What rights does a person have to determine the ownership of an object after he has given it away?
Our Gemara tells the story of “grandma.” That is, someone announced that he was giving all of his money to his grandmother, stating that he did so with the proviso that after she died the money would go to his descendants rather than to the people who would inherit her. That man had a married daughter who died before the grandmother died, and her husband came and demanded the inheritance after the grandmother died.
Rav Huna ruled that he should get the money, since his wife was supposed to get the inheritance so the father’s original condition remains in effect and he inherits his wife’s rights to the estate.
Rav Anan ruled that he does not get the money, since the father’s intention was only that the money should go to his own descendants. Since his daughter died before the grandmother, the father did not mean for his son-in-law to get his estate.
This is the reading that appears in the standard Gemarot, following the interpretation of the Rashbam. Sefardic manuscripts, as well as the ga’onic tradition, have a slightly different reading of this story. According to their reading, the man gave his money as a present to his mother, with the proviso that afterwards it would go to the people who inherit her.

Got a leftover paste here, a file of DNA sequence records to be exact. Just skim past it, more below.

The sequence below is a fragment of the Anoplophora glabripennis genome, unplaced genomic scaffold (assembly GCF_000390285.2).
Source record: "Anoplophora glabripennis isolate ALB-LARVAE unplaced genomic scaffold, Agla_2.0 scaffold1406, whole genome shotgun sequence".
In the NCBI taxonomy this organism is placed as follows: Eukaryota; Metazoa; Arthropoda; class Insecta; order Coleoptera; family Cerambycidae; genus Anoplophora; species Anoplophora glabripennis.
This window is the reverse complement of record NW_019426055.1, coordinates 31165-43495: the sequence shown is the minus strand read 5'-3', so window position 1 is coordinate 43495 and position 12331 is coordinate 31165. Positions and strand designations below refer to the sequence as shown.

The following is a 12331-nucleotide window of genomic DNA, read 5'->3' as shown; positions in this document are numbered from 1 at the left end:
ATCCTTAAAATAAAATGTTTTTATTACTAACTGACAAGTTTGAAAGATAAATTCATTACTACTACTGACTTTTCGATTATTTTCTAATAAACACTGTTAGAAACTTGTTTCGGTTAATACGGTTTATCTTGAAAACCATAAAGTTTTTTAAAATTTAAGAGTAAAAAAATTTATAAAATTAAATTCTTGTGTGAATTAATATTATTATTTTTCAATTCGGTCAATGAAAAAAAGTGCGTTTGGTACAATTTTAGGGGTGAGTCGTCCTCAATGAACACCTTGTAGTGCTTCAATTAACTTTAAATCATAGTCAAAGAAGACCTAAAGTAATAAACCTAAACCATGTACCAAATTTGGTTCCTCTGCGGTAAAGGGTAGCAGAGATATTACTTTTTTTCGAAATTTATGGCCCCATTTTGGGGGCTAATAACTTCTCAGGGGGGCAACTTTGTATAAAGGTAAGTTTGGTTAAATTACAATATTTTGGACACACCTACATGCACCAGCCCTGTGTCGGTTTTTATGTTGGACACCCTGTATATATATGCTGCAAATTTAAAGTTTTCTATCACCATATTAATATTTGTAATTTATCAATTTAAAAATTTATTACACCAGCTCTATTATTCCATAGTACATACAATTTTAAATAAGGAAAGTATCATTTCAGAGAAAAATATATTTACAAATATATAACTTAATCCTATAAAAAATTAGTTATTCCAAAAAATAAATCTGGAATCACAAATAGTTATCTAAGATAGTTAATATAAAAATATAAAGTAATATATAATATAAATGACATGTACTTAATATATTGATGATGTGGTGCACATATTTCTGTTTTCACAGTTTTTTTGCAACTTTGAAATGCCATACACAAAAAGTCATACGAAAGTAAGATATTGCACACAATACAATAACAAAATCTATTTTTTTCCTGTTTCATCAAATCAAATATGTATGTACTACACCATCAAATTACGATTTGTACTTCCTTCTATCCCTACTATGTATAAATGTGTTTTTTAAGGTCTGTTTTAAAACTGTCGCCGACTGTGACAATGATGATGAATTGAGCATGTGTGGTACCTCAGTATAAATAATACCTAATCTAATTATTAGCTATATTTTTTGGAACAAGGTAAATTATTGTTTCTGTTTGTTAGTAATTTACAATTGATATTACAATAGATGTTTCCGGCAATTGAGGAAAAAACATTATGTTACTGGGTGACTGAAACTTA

The objection to this reading is simple and straightforward. If his intention was to give the money to his mother as a clear present, then it would obviously go to those people who inherit her! They explain that he conditioned his gift on the agreement that after the mother’s death the money would go to her descendants as a present from him, and not through the channels of inheritance.
This type of present offers a number of differences from standard inheritance. For example, if the mother died leaving outstanding loans, they will not be paid off from this money, since it is not part of her estate – it was promised to her descendants by someone else.